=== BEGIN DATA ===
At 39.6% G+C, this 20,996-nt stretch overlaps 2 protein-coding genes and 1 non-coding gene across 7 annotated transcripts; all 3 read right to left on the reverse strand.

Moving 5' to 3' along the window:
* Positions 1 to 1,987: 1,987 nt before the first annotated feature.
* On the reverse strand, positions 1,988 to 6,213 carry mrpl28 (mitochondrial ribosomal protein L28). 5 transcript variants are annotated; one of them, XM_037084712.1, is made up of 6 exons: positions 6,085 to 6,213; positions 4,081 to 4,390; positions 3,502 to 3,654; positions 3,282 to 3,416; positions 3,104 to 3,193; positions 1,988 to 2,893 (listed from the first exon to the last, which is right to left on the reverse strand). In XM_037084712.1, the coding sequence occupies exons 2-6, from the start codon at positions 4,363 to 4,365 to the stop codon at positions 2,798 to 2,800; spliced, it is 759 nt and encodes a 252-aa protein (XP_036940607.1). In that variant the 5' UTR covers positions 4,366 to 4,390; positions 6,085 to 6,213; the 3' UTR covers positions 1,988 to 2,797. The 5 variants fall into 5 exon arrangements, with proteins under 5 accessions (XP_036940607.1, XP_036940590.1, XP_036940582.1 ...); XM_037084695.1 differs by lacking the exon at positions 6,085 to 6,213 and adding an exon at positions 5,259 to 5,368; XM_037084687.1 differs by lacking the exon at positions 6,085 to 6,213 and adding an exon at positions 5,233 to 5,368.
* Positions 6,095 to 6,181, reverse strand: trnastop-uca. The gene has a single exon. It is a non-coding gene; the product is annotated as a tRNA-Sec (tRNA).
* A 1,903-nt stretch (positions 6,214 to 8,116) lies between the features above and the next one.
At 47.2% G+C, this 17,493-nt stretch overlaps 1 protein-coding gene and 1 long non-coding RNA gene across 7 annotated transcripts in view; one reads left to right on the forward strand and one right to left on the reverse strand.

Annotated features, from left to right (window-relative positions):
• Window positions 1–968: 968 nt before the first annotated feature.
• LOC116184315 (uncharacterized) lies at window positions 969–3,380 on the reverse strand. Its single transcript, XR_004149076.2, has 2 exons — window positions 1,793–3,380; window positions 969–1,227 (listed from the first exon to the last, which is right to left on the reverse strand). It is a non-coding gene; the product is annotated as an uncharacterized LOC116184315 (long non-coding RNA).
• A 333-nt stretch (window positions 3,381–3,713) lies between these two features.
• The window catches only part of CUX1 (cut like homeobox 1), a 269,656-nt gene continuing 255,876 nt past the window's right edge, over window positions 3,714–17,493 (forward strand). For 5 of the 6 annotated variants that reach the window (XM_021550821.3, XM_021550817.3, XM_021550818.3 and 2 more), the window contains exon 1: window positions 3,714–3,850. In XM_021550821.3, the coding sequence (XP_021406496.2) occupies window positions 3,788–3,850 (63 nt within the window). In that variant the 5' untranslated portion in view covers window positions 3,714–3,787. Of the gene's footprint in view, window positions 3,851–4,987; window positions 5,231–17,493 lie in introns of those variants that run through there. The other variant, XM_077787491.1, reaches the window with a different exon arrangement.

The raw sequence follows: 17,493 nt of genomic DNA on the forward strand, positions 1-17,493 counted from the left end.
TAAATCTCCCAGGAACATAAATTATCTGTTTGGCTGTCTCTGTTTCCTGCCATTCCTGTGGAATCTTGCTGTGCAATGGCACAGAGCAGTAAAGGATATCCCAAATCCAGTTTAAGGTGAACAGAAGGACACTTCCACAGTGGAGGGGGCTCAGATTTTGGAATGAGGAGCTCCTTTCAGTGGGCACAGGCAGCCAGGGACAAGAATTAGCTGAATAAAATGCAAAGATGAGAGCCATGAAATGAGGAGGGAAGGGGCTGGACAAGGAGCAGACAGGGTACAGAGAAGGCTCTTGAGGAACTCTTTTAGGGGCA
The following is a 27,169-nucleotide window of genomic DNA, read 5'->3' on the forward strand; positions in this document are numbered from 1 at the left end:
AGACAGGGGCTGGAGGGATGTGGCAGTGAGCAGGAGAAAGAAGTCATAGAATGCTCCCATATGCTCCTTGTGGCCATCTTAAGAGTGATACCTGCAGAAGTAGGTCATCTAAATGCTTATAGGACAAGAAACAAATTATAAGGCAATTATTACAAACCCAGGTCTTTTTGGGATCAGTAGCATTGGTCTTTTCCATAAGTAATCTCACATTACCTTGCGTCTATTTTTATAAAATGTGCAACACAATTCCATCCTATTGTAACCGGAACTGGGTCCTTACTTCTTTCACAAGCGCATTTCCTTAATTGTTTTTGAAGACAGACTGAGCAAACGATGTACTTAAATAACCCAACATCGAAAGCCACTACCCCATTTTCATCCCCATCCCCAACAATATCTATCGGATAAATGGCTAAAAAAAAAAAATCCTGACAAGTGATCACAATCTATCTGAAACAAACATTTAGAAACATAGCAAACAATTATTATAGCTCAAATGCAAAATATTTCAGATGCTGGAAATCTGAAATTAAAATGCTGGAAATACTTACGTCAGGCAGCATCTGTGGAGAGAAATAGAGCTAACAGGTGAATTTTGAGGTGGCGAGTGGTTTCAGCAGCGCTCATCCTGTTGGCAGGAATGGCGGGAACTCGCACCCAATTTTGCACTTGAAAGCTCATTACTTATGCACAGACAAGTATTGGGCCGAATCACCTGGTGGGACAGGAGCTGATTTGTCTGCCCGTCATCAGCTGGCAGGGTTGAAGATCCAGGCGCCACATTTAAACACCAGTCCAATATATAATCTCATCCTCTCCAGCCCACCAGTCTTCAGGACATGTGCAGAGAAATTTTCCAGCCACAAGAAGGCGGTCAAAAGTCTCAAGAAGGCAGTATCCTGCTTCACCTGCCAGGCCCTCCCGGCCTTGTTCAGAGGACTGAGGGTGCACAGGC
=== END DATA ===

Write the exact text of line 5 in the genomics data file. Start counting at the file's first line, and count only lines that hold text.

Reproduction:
* Positions 6,095 to 6,181, reverse strand: trnastop-uca. The gene has a single exon. It is a non-coding gene; the product is annotated as a tRNA-Sec (tRNA).